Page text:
April 3, 2023
To start, if you have a well-designed portfolio strategy that is integrated with a long-term financial plan than the answer is simple, rebalance regularly. This approach not only can help manage overall risk, but also help take advantage of great opportunities.
‘Regularly’ can have a few meanings; for example, you could have an annual rebalance date, look at the portfolio when you are adding new money, rolling over fixed income maturities, making an alteration to an existing holding or when there are significant moves in the market. I am not saying that you need to make significant changes during high volatility times; but those times usually present great opportunities to those who can take advantage of them. When there are significant market moves (especially the downward ones) you are either making a mistake or benefitting from someone else’s. Why does having a well-designed portfolio and rebalancing make sense? It allows one to make unemotional adjustments to their investments that are often the exact opposite of the decision they would normally make.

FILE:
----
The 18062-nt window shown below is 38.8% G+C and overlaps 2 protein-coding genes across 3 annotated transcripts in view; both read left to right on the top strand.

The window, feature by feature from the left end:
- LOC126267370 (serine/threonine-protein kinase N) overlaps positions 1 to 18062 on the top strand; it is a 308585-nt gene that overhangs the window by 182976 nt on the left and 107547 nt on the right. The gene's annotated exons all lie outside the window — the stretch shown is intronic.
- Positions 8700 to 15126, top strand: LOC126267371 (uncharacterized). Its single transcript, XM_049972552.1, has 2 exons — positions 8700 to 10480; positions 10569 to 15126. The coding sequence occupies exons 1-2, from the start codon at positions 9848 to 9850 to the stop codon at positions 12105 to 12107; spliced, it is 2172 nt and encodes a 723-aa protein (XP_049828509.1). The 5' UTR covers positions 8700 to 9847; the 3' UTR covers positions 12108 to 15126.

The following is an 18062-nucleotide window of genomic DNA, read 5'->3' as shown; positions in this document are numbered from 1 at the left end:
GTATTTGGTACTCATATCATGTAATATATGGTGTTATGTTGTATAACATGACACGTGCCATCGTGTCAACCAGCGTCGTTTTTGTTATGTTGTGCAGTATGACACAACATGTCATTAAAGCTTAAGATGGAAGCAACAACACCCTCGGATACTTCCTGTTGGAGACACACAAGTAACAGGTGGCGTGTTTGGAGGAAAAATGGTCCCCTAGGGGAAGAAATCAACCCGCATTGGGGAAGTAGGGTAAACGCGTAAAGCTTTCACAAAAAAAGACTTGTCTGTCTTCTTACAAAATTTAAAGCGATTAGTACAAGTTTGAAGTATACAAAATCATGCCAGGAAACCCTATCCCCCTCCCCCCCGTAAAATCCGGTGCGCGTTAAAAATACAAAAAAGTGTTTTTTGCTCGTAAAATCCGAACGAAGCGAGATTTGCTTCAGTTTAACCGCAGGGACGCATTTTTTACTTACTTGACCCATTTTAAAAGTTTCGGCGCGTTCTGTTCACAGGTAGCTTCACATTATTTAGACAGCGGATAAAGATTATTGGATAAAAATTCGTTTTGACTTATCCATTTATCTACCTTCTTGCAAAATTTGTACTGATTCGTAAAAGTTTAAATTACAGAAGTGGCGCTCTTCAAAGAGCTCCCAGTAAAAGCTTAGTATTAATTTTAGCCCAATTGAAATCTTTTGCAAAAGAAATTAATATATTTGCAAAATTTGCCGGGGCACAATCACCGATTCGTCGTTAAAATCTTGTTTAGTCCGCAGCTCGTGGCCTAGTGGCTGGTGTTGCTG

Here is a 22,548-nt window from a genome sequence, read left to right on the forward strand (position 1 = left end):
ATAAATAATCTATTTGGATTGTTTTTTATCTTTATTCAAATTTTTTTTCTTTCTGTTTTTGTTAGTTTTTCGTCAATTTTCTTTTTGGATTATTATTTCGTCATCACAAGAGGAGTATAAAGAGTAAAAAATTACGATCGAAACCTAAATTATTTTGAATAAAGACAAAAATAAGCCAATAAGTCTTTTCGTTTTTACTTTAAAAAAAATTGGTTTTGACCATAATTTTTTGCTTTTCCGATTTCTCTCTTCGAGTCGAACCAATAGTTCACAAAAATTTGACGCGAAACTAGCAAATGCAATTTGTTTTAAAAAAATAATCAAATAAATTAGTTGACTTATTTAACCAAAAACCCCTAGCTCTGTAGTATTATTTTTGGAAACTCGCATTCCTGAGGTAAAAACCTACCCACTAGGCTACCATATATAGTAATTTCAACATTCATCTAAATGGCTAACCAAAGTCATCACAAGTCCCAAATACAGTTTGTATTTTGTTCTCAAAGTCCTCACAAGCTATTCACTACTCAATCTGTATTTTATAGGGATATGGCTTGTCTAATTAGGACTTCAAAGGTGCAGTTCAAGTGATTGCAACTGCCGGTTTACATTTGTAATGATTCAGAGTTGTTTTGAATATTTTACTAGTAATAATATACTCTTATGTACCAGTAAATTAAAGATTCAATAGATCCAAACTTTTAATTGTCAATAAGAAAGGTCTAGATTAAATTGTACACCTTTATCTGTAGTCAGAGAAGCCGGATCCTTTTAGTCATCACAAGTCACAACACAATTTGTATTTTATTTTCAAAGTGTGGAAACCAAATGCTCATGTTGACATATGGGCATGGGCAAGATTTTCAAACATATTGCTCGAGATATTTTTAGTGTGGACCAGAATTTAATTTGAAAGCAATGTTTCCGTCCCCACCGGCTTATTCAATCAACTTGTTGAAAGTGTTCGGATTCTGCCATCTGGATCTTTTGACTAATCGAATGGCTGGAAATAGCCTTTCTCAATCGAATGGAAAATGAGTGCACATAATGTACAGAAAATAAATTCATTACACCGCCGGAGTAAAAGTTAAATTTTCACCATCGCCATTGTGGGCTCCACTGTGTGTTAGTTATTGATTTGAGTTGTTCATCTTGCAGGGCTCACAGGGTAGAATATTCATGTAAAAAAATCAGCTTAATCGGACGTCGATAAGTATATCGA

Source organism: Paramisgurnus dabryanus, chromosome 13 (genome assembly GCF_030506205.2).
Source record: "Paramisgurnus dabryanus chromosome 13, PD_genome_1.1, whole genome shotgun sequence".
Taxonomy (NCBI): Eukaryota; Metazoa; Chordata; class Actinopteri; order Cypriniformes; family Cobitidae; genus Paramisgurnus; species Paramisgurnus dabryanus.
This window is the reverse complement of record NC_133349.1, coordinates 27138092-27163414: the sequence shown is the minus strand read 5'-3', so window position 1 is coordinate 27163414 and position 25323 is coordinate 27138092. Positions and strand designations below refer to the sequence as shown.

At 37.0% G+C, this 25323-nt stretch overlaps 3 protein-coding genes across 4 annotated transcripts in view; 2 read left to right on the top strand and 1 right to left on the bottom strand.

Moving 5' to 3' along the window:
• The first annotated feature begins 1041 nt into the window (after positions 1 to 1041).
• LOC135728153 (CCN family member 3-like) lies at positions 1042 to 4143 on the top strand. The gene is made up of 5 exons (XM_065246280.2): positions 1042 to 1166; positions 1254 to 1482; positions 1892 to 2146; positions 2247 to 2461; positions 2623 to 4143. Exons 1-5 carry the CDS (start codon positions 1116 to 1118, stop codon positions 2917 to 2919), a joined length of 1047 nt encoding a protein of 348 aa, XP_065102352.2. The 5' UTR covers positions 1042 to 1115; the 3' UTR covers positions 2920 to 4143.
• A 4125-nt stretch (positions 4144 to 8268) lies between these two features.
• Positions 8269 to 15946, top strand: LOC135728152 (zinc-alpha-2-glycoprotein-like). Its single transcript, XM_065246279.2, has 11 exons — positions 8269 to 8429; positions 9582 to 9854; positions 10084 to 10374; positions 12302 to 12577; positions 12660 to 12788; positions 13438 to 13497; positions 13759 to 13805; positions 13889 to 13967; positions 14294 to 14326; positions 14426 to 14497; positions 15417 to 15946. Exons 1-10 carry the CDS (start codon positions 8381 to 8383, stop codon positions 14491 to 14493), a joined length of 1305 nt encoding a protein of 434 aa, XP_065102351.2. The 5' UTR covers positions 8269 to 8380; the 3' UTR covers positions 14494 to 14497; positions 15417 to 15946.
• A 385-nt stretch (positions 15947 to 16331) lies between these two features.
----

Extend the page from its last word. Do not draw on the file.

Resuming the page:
Currently a lot of people putting new money to work in their RRSPs or TFSAs are wondering whether they should just buy a GIC versus adding it to this ‘crazy’ market. Of course, you should add to the asset class that is determined by your strategy, which could mean a combination or in the case where your Equities have declined, to them. This is called buying low. Alternatively, when the market is on fire and doing well, most people want to naturally add to the part of their portfolio that is performing well and not to some low yielding GICs or Bonds (think two years ago); however, they are missing the chance to sell at highs and taking on a higher degree of portfolio risk.
By having a disciplined rebalancing strategy, you are more apt to invest according to the tradition of ‘buying low and selling high’. So, if any doubt, relook at your portfolio and if it or certain components are well off their designated weightings, go ahead and rebalance.